Bedlam’s fresh but respectful take on Shaw’s ‘Pygmalion’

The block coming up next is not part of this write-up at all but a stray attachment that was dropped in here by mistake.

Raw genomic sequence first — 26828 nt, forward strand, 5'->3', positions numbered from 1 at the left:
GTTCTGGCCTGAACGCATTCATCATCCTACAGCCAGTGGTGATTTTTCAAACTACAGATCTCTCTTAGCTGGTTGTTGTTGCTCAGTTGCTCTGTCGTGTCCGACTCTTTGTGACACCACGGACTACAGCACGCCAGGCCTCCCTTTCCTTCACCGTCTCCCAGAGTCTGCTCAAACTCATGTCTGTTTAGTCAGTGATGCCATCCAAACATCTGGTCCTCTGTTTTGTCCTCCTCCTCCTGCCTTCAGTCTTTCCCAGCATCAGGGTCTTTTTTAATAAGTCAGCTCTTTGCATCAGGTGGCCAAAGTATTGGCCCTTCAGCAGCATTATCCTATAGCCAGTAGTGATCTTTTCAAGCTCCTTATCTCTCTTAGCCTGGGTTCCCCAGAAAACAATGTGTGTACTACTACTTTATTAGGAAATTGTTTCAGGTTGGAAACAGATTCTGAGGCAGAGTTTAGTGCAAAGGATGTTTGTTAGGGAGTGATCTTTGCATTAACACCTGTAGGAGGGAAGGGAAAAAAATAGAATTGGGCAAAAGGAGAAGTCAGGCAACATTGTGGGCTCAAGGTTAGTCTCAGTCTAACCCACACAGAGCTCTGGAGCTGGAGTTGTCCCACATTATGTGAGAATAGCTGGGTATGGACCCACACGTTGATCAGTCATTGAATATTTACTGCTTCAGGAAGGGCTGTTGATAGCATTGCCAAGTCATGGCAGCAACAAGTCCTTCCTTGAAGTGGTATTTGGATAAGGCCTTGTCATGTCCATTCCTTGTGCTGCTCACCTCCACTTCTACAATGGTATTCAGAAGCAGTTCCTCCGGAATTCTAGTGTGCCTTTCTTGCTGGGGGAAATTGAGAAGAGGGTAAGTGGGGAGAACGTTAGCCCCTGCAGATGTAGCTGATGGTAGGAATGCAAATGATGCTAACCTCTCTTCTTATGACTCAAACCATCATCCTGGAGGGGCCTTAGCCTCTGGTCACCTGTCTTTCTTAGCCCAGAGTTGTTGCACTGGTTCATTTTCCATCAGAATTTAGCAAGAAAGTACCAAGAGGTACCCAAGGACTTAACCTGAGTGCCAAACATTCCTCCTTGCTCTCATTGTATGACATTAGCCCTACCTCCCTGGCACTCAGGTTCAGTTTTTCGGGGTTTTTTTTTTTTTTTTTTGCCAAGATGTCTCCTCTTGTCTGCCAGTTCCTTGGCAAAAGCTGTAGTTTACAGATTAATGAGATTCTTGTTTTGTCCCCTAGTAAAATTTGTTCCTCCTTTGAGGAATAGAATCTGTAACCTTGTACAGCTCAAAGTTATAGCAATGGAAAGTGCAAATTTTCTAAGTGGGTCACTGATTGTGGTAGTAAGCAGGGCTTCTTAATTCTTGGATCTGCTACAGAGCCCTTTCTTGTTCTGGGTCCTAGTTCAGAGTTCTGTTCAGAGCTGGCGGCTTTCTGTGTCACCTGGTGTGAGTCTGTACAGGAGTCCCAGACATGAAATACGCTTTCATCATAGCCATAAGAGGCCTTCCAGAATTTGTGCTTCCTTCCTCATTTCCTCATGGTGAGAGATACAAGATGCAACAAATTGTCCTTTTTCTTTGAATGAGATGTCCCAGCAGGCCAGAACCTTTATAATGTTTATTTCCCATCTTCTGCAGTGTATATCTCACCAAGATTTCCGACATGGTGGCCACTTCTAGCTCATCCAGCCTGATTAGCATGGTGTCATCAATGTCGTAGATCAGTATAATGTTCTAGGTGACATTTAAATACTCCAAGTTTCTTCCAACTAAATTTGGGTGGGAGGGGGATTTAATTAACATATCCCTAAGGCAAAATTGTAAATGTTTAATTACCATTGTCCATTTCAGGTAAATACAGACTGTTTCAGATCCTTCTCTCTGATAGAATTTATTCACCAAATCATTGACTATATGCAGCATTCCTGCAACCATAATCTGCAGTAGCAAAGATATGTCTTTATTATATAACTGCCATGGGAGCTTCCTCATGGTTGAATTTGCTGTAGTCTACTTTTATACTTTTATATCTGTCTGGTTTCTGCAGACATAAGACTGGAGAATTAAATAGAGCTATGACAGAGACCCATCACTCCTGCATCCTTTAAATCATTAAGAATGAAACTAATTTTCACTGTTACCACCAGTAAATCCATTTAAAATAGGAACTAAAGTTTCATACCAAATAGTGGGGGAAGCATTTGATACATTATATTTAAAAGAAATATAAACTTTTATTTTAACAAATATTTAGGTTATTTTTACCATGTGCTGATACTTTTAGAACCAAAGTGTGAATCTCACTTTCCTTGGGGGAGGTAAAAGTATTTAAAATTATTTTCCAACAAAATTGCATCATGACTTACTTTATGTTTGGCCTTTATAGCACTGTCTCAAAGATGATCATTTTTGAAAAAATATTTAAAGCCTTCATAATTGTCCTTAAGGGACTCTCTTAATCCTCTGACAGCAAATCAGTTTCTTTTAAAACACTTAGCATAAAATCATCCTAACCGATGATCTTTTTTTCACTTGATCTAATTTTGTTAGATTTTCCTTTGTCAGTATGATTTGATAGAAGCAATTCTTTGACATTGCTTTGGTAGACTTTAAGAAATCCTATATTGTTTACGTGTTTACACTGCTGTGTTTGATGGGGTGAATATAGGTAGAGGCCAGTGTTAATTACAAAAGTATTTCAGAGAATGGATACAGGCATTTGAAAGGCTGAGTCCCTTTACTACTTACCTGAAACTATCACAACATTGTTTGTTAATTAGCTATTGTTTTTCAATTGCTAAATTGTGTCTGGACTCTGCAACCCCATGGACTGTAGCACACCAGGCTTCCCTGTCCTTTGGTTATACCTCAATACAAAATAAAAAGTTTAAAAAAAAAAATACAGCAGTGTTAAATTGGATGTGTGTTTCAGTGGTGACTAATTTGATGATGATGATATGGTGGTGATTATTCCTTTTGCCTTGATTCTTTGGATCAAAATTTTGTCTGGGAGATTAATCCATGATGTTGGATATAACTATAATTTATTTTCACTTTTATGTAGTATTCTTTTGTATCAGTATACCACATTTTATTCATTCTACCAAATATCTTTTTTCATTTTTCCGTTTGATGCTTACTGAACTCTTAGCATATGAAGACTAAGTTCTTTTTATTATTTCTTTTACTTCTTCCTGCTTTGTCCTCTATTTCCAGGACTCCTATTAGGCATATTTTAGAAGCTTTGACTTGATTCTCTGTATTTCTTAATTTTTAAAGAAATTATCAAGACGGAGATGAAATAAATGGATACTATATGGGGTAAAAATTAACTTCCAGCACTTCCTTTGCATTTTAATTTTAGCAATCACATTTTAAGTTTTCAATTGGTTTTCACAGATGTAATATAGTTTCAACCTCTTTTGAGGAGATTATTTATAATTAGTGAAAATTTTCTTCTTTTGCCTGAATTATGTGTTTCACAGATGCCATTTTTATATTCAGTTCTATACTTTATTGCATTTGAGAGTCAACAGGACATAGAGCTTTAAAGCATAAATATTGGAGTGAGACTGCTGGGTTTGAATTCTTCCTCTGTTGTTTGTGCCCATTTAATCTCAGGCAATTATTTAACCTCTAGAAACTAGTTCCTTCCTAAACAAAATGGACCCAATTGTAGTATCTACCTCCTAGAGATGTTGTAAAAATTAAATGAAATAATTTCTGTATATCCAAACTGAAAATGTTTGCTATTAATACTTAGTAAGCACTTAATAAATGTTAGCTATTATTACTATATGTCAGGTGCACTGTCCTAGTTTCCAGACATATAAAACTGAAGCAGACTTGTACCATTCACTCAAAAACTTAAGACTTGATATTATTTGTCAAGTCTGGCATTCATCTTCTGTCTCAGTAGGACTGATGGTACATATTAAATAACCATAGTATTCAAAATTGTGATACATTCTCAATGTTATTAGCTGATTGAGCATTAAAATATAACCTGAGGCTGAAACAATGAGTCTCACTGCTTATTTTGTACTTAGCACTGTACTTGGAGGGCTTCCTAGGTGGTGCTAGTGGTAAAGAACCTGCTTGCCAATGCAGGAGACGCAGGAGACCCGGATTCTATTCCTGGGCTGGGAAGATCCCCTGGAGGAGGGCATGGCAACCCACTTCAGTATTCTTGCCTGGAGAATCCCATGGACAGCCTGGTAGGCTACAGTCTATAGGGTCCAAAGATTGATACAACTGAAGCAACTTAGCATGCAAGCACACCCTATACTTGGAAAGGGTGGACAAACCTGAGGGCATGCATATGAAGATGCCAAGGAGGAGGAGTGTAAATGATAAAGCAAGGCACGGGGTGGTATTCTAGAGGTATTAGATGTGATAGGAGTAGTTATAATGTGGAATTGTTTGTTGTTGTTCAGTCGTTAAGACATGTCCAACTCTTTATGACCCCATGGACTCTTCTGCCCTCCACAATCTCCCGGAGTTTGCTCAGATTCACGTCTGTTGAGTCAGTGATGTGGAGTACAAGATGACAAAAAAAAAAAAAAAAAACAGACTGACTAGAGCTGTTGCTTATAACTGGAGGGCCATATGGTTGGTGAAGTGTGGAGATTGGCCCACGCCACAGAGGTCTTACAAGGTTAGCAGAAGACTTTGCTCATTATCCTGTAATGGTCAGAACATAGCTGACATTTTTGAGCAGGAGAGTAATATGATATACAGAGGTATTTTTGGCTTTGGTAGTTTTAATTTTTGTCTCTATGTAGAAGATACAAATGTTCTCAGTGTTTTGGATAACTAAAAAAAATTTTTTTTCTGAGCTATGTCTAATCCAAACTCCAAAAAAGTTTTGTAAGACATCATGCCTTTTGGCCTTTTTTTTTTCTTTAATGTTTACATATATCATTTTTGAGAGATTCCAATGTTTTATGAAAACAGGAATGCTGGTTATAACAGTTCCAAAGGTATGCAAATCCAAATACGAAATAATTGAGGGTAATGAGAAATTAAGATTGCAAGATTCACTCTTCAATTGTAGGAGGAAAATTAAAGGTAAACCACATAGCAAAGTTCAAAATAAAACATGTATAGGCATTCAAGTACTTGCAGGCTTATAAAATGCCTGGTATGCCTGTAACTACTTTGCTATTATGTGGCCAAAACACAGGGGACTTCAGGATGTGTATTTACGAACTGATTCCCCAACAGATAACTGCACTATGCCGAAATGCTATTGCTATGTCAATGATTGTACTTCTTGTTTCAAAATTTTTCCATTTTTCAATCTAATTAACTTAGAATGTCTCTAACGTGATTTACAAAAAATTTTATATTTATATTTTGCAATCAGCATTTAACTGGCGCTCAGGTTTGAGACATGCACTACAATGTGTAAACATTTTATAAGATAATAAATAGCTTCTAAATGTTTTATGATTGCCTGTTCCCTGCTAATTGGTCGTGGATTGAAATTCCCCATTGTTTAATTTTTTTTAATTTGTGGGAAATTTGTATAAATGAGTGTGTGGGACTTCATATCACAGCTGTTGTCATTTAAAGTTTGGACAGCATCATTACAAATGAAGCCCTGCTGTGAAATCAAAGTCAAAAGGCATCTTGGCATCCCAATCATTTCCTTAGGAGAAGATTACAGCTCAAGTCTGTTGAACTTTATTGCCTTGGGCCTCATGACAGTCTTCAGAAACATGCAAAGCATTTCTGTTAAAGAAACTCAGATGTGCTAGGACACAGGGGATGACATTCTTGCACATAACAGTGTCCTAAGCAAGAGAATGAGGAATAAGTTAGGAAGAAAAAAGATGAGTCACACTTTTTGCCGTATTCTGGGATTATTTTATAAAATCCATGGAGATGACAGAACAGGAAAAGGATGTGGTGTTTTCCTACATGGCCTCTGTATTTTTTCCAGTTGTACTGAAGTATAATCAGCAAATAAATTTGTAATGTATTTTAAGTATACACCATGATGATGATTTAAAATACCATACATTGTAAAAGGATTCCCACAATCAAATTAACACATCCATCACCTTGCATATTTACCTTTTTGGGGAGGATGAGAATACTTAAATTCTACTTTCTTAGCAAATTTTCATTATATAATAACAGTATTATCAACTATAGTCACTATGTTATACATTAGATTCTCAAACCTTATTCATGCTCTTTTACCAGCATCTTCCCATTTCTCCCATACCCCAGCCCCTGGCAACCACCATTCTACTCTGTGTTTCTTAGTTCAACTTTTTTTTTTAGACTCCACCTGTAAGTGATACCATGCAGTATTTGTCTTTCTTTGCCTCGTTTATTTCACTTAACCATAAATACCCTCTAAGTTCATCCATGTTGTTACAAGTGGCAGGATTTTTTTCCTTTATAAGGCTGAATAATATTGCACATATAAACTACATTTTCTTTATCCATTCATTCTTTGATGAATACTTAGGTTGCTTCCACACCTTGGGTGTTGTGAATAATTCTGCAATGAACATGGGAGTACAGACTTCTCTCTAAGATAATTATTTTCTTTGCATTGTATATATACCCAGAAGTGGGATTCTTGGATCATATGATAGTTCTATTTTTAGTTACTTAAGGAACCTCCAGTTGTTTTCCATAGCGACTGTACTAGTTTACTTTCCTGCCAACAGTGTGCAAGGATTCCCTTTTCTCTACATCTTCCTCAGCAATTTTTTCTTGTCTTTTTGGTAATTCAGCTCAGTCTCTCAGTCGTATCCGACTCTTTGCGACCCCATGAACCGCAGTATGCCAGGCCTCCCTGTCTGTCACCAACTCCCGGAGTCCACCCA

Say a male phonetics professor rescues a female guttersnipe from the gutter, teaches her to speak the English of the upper classes, and passes her off as a duchess—what then? As nearly everyone will recognize, this is the situation presented by the Lerner and Lowe musical My Fair Lady and, before that, by Bernard Shaw’s play Pygmalion, which is currently being presented by the Bedlam company in New York. Nowadays the play seems more obvious than it must have when it was first presented, roughly 100 years ago, in part because the musical has made the story familiar, in part because the source myth—that of Pygmalion and Galatea—is itself still familiar, and in part because numerous debates have made us well aware of the role language and speech play in social distinctions. Yet, if Shaw’s play is obvious, it’s also subtly provocative, and it’s capable of resonating in ways not addressed by Shaw. Continue reading

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